A new method for scoring the severity of illness for patients after cardiac arrest may help to predict their outcomes, according to researchers at the University of Pittsburgh School of Medicine. Most importantly, their findings, published in the early online version of Resuscitation, also show that none of the severity categories rules out the potential for a patient's recovery.
"Traditionally, we have used historical or event-related information, such as initial cardiac rhythm or whether someone witnessed the collapse, to categorize these patients upon arrival at the hospital," said Jon C. Rittenberger, M.D., lead author and assistant professor of emergency medicine. "Unfortunately, more than 10 percent of the time, such information is unavailable, which limits our ability to tailor therapies, counsel families about prognosis or select patients for clinical trials."
Cardiac arrest is the most common cause of death in North America, resulting in approximately 350,000 deaths each year.
The researchers looked at retrospective data for more than 450 post-cardiac arrest patients treated at UPMC Presbyterian between January 2005 and December 2009. Both in-hospital and out-of-hospital cardiac arrests were included. In 2007, the hospital implemented a multi-disciplinary post-cardiac arrest care plan, including therapeutic hypothermia, or cooling of patients to minimize brain damage.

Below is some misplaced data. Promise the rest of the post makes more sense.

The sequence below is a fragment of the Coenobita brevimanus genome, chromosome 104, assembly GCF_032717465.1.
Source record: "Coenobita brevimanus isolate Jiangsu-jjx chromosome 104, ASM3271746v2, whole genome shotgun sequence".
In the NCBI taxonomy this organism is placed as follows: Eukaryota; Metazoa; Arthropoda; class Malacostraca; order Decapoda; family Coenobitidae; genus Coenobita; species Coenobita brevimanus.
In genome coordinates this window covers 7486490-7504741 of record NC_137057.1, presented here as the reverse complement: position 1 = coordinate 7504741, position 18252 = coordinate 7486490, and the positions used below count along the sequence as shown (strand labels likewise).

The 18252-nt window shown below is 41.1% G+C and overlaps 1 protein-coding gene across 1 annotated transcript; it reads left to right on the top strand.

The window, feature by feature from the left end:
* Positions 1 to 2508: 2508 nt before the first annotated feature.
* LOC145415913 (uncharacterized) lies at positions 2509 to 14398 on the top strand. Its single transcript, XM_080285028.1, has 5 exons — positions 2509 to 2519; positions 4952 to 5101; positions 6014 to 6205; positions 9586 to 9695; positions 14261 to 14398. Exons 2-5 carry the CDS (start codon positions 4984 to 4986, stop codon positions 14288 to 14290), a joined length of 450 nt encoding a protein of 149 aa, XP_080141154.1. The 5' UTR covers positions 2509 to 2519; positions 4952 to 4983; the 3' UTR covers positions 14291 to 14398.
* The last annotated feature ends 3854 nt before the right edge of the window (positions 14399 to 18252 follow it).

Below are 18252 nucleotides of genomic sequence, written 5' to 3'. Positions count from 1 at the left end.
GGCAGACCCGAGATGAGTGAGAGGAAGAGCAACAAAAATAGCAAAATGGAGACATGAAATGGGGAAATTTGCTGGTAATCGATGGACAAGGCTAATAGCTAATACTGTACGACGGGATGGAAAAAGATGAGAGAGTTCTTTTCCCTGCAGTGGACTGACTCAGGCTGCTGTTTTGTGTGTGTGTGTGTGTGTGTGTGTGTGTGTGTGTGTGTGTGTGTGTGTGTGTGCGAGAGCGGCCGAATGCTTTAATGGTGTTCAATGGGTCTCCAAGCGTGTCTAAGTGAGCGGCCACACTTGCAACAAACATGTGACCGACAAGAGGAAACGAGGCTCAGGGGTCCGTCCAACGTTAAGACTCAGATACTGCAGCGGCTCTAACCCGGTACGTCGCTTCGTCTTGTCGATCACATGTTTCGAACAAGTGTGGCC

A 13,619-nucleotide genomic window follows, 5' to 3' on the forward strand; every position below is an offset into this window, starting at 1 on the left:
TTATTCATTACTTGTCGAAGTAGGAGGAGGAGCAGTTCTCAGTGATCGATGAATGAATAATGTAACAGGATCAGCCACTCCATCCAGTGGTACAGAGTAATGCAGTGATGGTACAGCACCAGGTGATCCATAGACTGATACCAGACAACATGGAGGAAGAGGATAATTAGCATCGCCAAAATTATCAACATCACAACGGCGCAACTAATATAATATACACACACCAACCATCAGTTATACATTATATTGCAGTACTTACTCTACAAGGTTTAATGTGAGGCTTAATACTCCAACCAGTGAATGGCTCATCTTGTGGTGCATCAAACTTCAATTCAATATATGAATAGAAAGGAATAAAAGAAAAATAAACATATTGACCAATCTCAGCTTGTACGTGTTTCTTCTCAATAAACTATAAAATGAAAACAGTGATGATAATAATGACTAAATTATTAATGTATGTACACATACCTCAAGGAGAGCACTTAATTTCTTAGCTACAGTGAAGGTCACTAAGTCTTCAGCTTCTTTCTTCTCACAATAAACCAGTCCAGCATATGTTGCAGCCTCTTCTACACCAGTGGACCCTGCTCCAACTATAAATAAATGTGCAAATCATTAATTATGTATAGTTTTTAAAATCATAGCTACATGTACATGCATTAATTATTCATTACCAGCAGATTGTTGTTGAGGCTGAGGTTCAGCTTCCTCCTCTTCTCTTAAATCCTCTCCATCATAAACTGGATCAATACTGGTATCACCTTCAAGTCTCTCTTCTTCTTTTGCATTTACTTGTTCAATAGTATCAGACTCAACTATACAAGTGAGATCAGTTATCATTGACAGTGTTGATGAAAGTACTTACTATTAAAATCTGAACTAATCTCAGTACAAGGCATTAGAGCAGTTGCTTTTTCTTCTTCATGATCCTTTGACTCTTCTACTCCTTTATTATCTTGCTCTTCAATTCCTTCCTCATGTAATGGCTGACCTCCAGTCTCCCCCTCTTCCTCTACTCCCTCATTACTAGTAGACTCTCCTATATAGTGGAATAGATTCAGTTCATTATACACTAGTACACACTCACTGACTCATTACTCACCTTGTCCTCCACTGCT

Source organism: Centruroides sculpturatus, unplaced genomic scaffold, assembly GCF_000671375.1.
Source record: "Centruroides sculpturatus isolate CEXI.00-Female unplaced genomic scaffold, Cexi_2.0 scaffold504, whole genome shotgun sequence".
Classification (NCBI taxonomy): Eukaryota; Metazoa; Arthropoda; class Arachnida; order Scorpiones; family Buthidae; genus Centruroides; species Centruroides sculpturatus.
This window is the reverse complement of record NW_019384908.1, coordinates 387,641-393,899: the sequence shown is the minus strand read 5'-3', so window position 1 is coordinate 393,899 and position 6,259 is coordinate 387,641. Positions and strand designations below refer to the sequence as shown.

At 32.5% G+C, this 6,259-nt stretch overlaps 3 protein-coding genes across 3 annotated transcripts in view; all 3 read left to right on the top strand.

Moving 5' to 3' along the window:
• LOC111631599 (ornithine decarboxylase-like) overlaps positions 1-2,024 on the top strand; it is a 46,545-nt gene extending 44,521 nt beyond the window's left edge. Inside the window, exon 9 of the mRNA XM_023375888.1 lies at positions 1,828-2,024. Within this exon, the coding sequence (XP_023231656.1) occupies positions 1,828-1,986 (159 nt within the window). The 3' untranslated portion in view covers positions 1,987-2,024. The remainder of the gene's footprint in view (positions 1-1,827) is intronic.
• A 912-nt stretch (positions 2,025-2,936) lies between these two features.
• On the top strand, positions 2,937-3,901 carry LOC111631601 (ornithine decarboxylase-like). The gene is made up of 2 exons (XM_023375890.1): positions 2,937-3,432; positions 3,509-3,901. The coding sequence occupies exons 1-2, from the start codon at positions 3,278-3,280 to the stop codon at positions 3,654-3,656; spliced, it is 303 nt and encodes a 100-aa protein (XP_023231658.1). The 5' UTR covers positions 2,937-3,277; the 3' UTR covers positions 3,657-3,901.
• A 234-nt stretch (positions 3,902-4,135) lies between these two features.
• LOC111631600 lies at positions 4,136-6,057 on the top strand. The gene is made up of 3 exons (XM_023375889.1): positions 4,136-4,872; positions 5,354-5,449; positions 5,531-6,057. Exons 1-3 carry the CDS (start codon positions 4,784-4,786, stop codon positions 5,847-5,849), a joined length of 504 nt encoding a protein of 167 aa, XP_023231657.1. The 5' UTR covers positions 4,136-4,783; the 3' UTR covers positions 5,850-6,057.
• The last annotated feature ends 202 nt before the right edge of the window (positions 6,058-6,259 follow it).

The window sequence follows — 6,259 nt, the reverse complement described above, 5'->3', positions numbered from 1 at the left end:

Four distinct categories of illness severity were identified based on a combination of neurological and cardiopulmonary dysfunction during the first few hours after restoration of a patient's spontaneous circulation. The researchers looked at rates of survival, neurologic outcomes and development of multiple organ failure for patients in each category, and found wide variations among the groups.
"Now, objective data available to the clinician at the bedside during initial evaluation may provide a better way of predicting outcomes and guiding the decisions of families and clinicians. We found that the category of illness severity had a stronger association with survival and good outcomes than did such historically used factors as initial rhythm of arrest or where it happened," said Dr. Rittenberger. "Our results indicate that illness severity should be carefully measured and accounted for in future studies of therapies for these patients."